Here are all the locations where Kangana Ranaut’s Manikarnika was shot:
Amer Fort, also known as Amer Palace, is a big tourist attraction in Jaipur. Built by Raja Alan Singh, a ruler from the Chanda clan of Meenas in 967 CE and later ruled by Raja Man Singh, the palace is spread over four levels, each with a courtyard. Other than rooms, the traditional Diwan-i-Aam, or “Hall of Public Audience”, and the Diwan-i-Khas, or “Hall of Private Audience”, it also houses the Sheesh Mahal (The Mirror Palace) and the Sukh Niwas (a tad cooler than the rest of the palace, owing to the winds blowing over a water cascade). The palace is sculpted out of red sandstone and marble, and served as the residence of the Rajput Maharajas and their families.
Nahargarh Fort – Overlooking the pink city, Nahargarh Fort stands on the edge of the Aravalli Hills. Along with Amer and Jaigarh Fort, Nahargarh too served as a defensive line for the city. The fort was originally named ‘Sudarshangarh’ but it became known as Nahargarh, meaning ‘abode of tigers’. Built by Maharaja Sawai Jai Singh, the king of Jaipur in 1734, the fort was constructed as a place of retreat on the summit of the ridge above the city. Walls extend over the surrounding hills, forming fortifications that connected this fort to Jaigarh.
Jaigarh Fort – Situated on the headland called the Cheel ka Teela or Hill of Eagles of the Aravalli range, Jaigarh Fort overlooks the Amer Fort and the Maota Lake. India. Built by Jai Singh II in 1726, this fort was built to protect the Amer Fort. The fort is rugged and has similar structural design like the Amer Fort. It is also known as the Victory Fort. Stretching over 3 kilometres along the north–south direction and a width of 1 kilometre, the fort features “Jaivana”, the world’s largest cannon on wheels. The palace complex houses Laxmi Vilas, Lalit Mandir, Vilas Mandir, Aram Mandir, an armoury and a museum. Jaigarh and Amer Fort are connected by subterranean passages and are considered as one complex.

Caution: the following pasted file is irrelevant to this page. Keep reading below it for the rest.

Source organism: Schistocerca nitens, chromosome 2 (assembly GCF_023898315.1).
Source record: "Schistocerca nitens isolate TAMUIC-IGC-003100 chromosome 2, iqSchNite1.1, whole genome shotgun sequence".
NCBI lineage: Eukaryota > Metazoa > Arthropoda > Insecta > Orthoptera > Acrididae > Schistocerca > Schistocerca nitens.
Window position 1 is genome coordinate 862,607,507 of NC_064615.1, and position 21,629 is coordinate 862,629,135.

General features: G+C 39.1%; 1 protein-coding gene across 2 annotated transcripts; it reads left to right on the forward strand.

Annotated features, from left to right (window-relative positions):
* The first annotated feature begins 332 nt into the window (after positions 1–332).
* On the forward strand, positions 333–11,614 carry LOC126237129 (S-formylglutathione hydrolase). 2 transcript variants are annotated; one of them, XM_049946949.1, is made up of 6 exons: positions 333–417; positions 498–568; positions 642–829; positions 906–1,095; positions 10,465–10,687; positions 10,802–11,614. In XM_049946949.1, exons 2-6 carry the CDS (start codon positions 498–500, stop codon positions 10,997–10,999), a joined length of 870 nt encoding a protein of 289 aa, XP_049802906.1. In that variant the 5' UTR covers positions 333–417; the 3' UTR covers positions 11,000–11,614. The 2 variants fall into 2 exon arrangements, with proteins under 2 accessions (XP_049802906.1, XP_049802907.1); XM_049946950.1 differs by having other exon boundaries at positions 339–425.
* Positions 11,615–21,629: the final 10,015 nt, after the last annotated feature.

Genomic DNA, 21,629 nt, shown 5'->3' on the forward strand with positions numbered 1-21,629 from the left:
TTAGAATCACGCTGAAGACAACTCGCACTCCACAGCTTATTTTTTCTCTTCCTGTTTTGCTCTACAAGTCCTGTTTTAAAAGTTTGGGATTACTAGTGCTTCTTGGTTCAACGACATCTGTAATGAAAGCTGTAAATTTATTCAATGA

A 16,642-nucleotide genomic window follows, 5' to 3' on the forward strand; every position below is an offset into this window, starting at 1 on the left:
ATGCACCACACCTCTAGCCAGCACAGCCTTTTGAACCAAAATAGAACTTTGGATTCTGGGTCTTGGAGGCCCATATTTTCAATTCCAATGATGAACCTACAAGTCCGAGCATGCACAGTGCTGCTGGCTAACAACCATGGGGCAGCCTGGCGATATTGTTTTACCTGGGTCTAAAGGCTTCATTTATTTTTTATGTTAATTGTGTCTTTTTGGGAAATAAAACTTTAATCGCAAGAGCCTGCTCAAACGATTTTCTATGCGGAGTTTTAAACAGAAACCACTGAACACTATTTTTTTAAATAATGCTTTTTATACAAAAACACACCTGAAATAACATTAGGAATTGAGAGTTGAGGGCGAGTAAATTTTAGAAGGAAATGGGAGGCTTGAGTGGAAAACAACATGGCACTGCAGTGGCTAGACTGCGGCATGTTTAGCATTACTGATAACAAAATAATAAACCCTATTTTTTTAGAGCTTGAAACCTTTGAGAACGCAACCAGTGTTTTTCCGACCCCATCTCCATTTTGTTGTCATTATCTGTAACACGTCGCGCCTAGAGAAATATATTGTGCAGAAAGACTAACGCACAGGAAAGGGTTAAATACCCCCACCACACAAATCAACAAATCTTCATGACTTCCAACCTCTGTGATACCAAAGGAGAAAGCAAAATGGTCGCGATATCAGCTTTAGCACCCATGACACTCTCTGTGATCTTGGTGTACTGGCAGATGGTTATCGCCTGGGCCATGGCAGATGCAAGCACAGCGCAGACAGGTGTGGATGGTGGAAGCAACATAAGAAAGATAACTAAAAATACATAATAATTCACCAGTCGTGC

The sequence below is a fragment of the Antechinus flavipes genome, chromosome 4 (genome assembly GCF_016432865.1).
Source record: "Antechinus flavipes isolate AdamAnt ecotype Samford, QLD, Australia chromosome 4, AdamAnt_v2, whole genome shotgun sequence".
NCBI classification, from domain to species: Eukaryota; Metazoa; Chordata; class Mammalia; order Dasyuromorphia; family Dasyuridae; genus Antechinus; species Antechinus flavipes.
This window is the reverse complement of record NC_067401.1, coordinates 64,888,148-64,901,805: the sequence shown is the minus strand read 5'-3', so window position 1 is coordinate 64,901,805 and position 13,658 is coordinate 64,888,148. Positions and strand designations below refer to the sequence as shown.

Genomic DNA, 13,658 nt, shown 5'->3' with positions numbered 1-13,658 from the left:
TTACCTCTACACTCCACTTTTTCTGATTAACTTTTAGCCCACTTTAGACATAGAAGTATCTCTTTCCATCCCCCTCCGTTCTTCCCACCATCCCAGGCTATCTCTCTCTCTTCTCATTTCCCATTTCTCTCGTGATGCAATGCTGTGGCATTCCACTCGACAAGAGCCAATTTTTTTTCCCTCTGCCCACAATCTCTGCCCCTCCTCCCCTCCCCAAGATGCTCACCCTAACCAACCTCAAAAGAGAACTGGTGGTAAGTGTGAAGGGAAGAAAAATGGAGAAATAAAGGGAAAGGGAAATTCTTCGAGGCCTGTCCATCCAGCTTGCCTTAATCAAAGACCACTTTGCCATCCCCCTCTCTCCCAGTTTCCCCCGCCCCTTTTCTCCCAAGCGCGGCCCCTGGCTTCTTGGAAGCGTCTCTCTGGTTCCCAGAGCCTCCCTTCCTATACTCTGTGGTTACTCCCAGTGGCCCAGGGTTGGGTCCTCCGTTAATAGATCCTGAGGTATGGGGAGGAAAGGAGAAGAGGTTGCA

Bikaner – Bikaner was established by Rao Bika in 1488. Though it was in the Thar Desert, Bikaner was considered an oasis on the trade route between Central Asia and the Gujarat coast as it had adequate spring water. Rao Bika built a fort in 1478, which is now in ruins. Around a century after, the state’s fortunes flourished under Rai Singhji, who ruled from 1571 to 1611 and he built the Chintamani Durg or the Junagarh Fort. Bikaner, one of the ore prominent cities in Rajasthan also boasts of the Lalgarh Palace which has now been renovated as a heritage hotel, the Badal Mahal, Karni Mata Temple, Mukam Bishnoi Temple, Laxminath Temple, Bhandasar Jain Temple. The city is famed for its savoury snack Bikaneri bhujia, sold all scross the globe. Other specialities include bajre ki roti, dal baati churma, ghevar, halvas, and papadums.
Mehrangarh Fort – Rao Jodha, who is also the founder of Jodhpur, built the fort in 1459. The fort is situated 410 feet above the city and is enclosed by imposing thick walls. Inside the boundaries, lie several palaces known for their intricate carvings and expansive courtyards. The fort has seven gates which include Jayapol (meaning ‘victory’), built by Maharaja Man Singh to commemorate his victories over Jaipur and Bikaner armies. Though the fortress was originally started in 1459 by Rao Jodha, founder of Jodhpur, most of the fort which stands today dates from the period of Jaswant Singh of Marwar (1638–78). Located at the centre of the city, the fort spreads over 5 kilometres on top of a high hill. The walls are up to 118ft high and 69 ft wide and protect some of the most beautiful and historic palaces in Rajasthan. Within the fort are several brilliantly crafted and decorated palaces that Moti Mahal, Phool Mahal, Sheesha Mahal, Sileh Khana and Daulat Khana.
Photographs : Travelure